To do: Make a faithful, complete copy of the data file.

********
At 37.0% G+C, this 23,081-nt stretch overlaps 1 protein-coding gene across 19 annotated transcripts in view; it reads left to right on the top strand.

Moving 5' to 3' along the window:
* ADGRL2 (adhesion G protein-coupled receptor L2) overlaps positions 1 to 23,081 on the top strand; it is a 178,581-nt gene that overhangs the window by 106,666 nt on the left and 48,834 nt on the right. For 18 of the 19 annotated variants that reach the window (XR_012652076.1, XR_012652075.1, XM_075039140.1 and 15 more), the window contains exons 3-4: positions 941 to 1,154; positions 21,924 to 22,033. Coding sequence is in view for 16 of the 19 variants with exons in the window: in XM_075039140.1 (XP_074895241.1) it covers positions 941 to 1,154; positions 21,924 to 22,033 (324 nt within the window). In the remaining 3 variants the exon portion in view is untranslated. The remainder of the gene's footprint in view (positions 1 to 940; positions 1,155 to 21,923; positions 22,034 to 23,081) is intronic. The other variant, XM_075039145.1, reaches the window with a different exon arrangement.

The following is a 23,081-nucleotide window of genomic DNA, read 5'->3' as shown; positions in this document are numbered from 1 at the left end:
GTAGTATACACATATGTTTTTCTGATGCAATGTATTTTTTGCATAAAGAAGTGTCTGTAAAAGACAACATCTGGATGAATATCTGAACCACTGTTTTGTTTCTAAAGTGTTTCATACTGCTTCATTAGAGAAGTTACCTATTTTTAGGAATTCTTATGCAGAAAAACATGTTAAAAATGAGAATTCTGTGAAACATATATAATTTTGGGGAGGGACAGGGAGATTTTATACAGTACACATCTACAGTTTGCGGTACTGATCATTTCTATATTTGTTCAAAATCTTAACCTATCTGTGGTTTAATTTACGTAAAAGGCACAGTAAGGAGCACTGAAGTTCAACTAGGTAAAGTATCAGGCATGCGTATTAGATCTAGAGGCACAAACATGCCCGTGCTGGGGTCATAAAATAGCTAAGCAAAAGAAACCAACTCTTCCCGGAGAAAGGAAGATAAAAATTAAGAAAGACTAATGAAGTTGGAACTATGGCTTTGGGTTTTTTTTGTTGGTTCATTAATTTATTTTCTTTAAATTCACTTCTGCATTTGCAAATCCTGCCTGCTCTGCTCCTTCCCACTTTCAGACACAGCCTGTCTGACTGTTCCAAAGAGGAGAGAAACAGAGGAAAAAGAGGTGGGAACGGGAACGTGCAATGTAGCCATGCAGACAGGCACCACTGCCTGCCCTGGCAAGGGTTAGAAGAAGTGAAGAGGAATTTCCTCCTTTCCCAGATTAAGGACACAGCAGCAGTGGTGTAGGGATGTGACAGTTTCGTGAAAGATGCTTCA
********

At 37.0% G+C, this 23,081-nt stretch overlaps 1 protein-coding gene across 19 annotated transcripts in view; it reads left to right on the top strand.

Moving 5' to 3' along the window:
* ADGRL2 (adhesion G protein-coupled receptor L2) overlaps positions 1 to 23,081 on the top strand; it is a 178,581-nt gene that overhangs the window by 106,666 nt on the left and 48,834 nt on the right. For 18 of the 19 annotated variants that reach the window (XR_012652076.1, XR_012652075.1, XM_075039140.1 and 15 more), the window contains exons 3-4: positions 941 to 1,154; positions 21,924 to 22,033. Coding sequence is in view for 16 of the 19 variants with exons in the window: in XM_075039140.1 (XP_074895241.1) it covers positions 941 to 1,154; positions 21,924 to 22,033 (324 nt within the window). In the remaining 3 variants the exon portion in view is untranslated. The remainder of the gene's footprint in view (positions 1 to 940; positions 1,155 to 21,923; positions 22,034 to 23,081) is intronic. The other variant, XM_075039145.1, reaches the window with a different exon arrangement.

The following is a 23,081-nucleotide window of genomic DNA, read 5'->3' as shown; positions in this document are numbered from 1 at the left end:
GTAGTATACACATATGTTTTTCTGATGCAATGTATTTTTTGCATAAAGAAGTGTCTGTAAAAGACAACATCTGGATGAATATCTGAACCACTGTTTTGTTTCTAAAGTGTTTCATACTGCTTCATTAGAGAAGTTACCTATTTTTAGGAATTCTTATGCAGAAAAACATGTTAAAAATGAGAATTCTGTGAAACATATATAATTTTGGGGAGGGACAGGGAGATTTTATACAGTACACATCTACAGTTTGCGGTACTGATCATTTCTATATTTGTTCAAAATCTTAACCTATCTGTGGTTTAATTTACGTAAAAGGCACAGTAAGGAGCACTGAAGTTCAACTAGGTAAAGTATCAGGCATGCGTATTAGATCTAGAGGCACAAACATGCCCGTGCTGGGGTCATAAAATAGCTAAGCAAAAGAAACCAACTCTTCCCGGAGAAAGGAAGATAAAAATTAAGAAAGACTAATGAAGTTGGAACTATGGCTTTGGGTTTTTTTTGTTGGTTCATTAATTTATTTTCTTTAAATTCACTTCTGCATTTGCAAATCCTGCCTGCTCTGCTCCTTCCCACTTTCAGACACAGCCTGTCTGACTGTTCCAAAGAGGAGAGAAACAGAGGAAAAAGAGGTGGGAACGGGAACGTGCAATGTAGCCATGCAGACAGGCACCACTGCCTGCCCTGGCAAGGGTTAGAAGAAGTGAAGAGGAATTTCCTCCTTTCCCAGATTAAGGACACAGCAGCAGTGGTGTAGGGATGTGACAGTTTCGTGAAAGATGCTTCA